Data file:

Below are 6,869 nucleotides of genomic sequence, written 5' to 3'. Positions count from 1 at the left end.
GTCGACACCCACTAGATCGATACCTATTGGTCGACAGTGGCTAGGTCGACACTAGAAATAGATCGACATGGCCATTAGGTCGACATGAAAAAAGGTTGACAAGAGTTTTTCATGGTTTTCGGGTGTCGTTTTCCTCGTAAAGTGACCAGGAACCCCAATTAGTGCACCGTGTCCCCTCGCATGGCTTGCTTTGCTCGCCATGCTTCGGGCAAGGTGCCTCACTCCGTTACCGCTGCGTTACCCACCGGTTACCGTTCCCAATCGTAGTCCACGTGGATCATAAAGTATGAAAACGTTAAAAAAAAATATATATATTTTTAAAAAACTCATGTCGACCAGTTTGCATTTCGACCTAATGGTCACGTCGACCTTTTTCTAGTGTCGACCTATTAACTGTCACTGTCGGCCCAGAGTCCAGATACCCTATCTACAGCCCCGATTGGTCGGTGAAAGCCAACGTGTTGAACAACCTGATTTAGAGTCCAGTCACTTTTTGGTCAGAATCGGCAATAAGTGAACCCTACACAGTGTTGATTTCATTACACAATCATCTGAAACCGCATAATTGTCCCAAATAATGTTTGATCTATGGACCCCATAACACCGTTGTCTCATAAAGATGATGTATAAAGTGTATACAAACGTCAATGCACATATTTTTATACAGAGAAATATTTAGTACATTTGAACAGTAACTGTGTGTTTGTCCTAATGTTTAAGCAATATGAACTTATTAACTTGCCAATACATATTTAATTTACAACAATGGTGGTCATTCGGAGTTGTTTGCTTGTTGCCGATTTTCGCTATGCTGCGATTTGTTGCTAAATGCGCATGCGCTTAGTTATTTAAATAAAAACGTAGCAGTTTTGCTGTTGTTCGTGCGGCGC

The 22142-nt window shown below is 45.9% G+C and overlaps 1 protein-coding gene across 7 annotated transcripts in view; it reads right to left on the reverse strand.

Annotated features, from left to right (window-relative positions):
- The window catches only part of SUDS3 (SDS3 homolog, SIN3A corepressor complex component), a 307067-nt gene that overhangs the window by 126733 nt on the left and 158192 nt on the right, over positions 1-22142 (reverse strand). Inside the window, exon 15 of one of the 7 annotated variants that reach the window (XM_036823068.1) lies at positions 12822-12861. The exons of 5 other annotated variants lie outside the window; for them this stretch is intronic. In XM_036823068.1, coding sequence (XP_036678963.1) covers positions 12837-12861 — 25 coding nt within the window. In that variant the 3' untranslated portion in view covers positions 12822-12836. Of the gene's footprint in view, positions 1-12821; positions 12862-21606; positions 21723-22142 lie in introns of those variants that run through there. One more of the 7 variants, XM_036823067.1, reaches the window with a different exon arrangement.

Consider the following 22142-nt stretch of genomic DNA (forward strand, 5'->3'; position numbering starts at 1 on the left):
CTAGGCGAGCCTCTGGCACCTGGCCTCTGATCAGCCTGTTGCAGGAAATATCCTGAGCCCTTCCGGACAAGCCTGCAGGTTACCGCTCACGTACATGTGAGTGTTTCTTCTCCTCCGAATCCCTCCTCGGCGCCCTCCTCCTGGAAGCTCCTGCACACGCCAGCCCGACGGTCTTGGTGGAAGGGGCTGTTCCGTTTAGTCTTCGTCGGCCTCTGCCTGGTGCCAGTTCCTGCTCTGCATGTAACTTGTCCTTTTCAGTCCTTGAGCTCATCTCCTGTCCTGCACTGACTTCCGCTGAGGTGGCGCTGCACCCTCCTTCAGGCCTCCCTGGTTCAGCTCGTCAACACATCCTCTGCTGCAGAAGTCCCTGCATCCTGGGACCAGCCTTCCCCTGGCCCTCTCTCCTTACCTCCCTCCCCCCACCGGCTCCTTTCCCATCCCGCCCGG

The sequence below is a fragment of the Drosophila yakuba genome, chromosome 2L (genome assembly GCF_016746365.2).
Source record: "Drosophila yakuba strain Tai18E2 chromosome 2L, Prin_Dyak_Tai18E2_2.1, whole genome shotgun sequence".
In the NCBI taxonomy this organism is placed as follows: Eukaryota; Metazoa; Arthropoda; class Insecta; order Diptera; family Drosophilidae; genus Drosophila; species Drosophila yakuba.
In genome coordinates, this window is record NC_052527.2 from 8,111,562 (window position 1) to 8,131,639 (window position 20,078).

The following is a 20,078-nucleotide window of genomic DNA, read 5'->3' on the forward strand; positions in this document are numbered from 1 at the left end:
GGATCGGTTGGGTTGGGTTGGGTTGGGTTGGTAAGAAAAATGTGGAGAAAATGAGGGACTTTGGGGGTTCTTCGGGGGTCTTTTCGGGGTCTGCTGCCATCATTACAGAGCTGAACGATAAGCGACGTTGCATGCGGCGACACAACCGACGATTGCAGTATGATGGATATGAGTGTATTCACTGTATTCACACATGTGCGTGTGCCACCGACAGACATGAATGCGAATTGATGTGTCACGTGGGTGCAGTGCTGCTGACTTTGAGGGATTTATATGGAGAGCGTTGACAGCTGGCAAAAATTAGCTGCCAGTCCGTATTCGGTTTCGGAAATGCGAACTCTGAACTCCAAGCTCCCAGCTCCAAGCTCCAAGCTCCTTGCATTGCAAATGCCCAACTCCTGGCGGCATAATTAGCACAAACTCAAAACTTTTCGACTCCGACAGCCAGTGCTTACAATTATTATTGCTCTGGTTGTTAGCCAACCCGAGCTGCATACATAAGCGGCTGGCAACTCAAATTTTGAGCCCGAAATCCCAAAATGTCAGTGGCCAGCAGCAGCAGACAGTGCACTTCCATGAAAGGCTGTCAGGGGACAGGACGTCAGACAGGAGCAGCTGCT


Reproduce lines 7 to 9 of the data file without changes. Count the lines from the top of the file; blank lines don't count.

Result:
CTAGGCGAGCCTCTGGCACCTGGCCTCTGATCAGCCTGTTGCAGGAAATATCCTGAGCCCTTCCGGACAAGCCTGCAGGTTACCGCTCACGTACATGTGAGTGTTTCTTCTCCTCCGAATCCCTCCTCGGCGCCCTCCTCCTGGAAGCTCCTGCACACGCCAGCCCGACGGTCTTGGTGGAAGGGGCTGTTCCGTTTAGTCTTCGTCGGCCTCTGCCTGGTGCCAGTTCCTGCTCTGCATGTAACTTGTCCTTTTCAGTCCTTGAGCTCATCTCCTGTCCTGCACTGACTTCCGCTGAGGTGGCGCTGCACCCTCCTTCAGGCCTCCCTGGTTCAGCTCGTCAACACATCCTCTGCTGCAGAAGTCCCTGCATCCTGGGACCAGCCTTCCCCTGGCCCTCTCTCCTTACCTCCCTCCCCCCACCGGCTCCTTTCCCATCCCGCCCGG

The sequence below is a fragment of the Drosophila yakuba genome, chromosome 2L (genome assembly GCF_016746365.2).
Source record: "Drosophila yakuba strain Tai18E2 chromosome 2L, Prin_Dyak_Tai18E2_2.1, whole genome shotgun sequence".